Santorum rains on the weatherman

GOP leader Santorum wants the government forecasters to go easy on private companies.

Topics: War Room,

In an unusual twist on traditional Congressional griping about the production level at federal agencies, a Senate leader is pushing legislation to rein in a federal agency because it’s doing its job too well. The leader is Sen. Rick Santorum, R-Pa., the GOP’s No. 3 in the Senate, and the offending, efficient, over-producing taxpayer-funded agency is the National Weather Service. Its sin is taking business away from private companies, like AccuWeather who want a piece of the five day forecast pie. (In 2004, AccuWeather spent $60,000 lobbying in Washington, D.C.)

Senate bill 786, recently introduced by Santorum, “would prevent the weather service from offering products or services that are or could be offered by private-sector weather companies,” according to a report in the Wichita Eagle. In other words, National Weather Service could still issue storm warnings, but free forecasts to the public would be off limits if a private company offered the same information.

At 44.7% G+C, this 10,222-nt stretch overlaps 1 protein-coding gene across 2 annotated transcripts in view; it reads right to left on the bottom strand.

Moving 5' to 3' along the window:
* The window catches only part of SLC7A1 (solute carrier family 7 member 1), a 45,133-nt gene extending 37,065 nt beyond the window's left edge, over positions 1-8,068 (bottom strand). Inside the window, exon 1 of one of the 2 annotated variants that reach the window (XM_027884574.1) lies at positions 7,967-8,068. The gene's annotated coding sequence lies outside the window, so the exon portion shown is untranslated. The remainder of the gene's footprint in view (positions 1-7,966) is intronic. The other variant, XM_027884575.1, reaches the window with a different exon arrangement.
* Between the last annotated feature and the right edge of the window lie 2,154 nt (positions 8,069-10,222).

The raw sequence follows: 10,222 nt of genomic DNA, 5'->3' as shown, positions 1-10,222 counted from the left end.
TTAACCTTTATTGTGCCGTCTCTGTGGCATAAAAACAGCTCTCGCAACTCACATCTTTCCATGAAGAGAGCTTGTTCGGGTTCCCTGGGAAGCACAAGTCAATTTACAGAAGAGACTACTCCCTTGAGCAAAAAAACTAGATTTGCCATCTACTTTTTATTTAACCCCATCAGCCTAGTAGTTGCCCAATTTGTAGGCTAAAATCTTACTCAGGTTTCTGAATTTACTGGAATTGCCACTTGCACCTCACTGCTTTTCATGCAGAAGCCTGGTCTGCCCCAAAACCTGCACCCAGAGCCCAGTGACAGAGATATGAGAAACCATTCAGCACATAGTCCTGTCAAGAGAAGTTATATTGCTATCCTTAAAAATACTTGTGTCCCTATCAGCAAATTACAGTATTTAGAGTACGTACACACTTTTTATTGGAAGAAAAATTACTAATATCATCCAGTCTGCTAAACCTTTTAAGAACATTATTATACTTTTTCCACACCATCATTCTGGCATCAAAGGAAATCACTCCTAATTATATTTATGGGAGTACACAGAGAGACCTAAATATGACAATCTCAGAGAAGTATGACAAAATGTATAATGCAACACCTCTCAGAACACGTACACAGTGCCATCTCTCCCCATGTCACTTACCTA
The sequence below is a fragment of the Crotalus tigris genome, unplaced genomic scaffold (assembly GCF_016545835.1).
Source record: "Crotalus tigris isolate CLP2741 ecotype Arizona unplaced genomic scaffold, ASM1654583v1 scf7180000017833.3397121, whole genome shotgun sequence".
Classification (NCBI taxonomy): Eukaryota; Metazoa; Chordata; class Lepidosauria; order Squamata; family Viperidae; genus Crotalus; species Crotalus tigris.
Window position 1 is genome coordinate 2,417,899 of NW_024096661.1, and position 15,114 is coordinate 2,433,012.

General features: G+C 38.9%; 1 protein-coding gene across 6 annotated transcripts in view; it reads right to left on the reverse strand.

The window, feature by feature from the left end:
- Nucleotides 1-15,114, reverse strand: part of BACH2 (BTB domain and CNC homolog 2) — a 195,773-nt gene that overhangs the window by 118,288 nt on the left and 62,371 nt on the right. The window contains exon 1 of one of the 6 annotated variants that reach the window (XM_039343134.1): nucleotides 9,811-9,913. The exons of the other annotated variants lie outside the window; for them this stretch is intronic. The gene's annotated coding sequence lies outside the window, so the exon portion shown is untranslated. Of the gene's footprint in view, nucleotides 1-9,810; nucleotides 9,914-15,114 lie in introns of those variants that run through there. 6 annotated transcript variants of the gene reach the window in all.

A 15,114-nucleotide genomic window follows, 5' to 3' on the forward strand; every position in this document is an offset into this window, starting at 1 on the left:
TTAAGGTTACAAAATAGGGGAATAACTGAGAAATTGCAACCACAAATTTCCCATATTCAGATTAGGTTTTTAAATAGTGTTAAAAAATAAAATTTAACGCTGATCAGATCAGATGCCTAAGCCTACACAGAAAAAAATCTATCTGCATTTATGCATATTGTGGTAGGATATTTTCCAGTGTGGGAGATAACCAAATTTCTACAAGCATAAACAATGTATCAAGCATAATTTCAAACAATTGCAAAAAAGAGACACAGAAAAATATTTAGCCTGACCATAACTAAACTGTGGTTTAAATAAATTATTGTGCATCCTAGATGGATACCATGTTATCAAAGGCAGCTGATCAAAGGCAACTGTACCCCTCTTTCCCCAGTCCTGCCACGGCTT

The Eagle quoted WeatherData’s founder Mike Smith, who suggests the bill’s intent “is to have the weather service spend its money and resources on creating more accurate data, more accurate forecasts and more accurate storm warnings, but also to get the weather service out of interfering with the private-sector weather industry. We’re just looking for a level playing field.”



But the bill has already brought howls of protest, including opposition from private pilots who rely on the National Weather Service’s data.

As the Toledo Blade’s editorial page puts it today, “If the Postal Service can compete with the likes of Federal Express, the National Weather Service should be allowed to compete with commercial weather forecasters. In any event, the taxpayers need to get the maximum bang for their bucks. This attempt to limit the National Weather Service is all flash and no lightning. ”

Eric Boehlert, a former senior writer for Salon, is the author of "Lapdogs: How the Press Rolled Over for Bush."

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